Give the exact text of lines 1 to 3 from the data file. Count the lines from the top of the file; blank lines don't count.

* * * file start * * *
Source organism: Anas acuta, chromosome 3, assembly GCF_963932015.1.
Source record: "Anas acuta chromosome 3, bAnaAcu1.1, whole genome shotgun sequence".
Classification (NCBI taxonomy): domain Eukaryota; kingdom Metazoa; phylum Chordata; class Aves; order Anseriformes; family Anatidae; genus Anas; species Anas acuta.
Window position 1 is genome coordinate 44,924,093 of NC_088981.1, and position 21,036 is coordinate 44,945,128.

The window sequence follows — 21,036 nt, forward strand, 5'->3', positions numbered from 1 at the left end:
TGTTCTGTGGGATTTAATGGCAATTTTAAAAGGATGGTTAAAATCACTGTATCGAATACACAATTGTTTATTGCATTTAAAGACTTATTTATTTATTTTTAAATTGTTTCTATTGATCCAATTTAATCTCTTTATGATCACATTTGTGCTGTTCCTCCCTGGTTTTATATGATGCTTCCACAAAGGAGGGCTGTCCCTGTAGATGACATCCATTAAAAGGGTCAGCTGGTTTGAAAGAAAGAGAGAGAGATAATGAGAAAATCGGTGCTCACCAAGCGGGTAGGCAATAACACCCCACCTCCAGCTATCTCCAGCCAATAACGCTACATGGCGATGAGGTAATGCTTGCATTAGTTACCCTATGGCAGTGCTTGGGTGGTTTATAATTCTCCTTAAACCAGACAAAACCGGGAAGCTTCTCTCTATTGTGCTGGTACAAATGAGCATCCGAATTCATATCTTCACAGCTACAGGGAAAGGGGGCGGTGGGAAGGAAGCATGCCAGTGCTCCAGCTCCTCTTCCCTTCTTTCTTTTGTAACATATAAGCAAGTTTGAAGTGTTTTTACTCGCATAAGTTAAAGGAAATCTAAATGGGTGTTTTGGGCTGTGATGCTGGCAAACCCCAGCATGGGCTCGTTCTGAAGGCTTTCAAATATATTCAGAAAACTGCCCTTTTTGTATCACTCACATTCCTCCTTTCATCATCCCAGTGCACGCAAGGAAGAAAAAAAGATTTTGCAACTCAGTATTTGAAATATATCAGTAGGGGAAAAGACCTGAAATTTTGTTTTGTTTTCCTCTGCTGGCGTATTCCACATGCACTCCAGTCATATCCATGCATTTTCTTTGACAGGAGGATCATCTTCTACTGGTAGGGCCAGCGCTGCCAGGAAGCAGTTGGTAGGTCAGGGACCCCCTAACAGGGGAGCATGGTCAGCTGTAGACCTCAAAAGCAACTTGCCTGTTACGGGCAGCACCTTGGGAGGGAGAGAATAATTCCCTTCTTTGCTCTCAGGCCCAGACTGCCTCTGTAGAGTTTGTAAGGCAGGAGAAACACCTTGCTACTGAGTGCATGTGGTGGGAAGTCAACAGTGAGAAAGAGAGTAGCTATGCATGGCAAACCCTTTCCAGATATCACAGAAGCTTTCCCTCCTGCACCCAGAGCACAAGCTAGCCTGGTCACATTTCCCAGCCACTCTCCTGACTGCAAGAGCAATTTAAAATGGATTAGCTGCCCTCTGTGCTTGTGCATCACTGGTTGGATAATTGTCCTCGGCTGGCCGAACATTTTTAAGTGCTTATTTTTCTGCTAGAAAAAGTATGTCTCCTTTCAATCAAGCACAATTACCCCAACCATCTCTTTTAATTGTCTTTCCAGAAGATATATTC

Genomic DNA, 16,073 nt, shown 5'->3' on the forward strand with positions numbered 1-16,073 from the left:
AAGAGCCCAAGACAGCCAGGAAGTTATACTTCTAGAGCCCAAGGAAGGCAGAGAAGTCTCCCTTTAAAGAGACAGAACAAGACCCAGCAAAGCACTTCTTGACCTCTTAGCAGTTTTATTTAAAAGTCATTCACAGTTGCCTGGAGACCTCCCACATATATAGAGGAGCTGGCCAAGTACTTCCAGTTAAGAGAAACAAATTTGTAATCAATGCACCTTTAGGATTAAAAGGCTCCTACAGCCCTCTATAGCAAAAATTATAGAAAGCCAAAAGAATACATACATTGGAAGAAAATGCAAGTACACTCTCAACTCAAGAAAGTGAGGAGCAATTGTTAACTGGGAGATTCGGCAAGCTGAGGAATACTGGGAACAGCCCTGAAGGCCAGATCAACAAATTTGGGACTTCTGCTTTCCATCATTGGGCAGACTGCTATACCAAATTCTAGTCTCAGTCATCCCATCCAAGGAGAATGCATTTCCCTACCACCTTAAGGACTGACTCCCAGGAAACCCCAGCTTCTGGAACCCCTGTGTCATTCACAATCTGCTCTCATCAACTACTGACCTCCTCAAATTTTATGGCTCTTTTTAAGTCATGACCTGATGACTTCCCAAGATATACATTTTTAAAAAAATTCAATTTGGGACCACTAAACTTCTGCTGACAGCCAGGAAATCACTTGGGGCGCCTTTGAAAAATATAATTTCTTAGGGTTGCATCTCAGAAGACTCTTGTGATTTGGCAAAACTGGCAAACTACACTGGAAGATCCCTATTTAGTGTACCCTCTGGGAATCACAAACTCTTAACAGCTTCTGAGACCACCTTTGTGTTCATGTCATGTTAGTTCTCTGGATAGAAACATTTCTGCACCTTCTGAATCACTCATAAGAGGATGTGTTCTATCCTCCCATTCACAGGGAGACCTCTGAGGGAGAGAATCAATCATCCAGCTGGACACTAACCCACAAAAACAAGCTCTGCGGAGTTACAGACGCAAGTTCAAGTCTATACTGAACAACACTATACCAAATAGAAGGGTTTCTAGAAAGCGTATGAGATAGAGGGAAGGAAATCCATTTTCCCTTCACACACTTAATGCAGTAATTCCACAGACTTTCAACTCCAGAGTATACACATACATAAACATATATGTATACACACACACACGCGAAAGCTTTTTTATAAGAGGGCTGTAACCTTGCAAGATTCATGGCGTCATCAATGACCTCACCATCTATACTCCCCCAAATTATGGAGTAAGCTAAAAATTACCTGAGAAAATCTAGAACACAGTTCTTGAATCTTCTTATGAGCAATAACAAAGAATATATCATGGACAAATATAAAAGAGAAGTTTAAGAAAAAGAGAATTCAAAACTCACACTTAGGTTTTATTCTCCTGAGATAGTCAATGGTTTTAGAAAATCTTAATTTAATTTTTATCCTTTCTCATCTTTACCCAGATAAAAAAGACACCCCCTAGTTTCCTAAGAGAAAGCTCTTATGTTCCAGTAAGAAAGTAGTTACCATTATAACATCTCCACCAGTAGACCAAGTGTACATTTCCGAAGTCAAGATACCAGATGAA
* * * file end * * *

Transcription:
Source organism: Anas acuta, chromosome 3, assembly GCF_963932015.1.
Source record: "Anas acuta chromosome 3, bAnaAcu1.1, whole genome shotgun sequence".
Classification (NCBI taxonomy): domain Eukaryota; kingdom Metazoa; phylum Chordata; class Aves; order Anseriformes; family Anatidae; genus Anas; species Anas acuta.